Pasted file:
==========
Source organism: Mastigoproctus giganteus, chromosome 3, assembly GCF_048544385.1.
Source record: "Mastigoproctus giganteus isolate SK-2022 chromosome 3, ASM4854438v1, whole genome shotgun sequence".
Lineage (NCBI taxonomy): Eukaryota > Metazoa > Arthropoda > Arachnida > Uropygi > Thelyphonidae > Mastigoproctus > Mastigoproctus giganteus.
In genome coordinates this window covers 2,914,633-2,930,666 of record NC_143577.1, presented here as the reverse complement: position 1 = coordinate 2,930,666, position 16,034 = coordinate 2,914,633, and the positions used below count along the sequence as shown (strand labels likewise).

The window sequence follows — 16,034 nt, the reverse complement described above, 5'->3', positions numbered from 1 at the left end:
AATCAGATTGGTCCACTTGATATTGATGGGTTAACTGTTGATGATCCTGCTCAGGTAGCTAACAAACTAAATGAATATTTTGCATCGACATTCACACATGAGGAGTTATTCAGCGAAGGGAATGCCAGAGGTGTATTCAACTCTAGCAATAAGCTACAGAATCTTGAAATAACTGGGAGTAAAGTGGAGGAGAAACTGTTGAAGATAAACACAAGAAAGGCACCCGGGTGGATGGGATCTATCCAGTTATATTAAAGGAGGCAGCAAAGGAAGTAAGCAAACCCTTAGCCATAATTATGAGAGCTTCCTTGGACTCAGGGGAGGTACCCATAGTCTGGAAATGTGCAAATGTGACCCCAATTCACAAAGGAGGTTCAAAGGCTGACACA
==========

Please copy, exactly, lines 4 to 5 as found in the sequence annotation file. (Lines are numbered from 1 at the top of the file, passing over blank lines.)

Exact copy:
In genome coordinates this window covers 2,914,633-2,930,666 of record NC_143577.1, presented here as the reverse complement: position 1 = coordinate 2,930,666, position 16,034 = coordinate 2,914,633, and the positions used below count along the sequence as shown (strand labels likewise).

The window sequence follows — 16,034 nt, the reverse complement described above, 5'->3', positions numbered from 1 at the left end: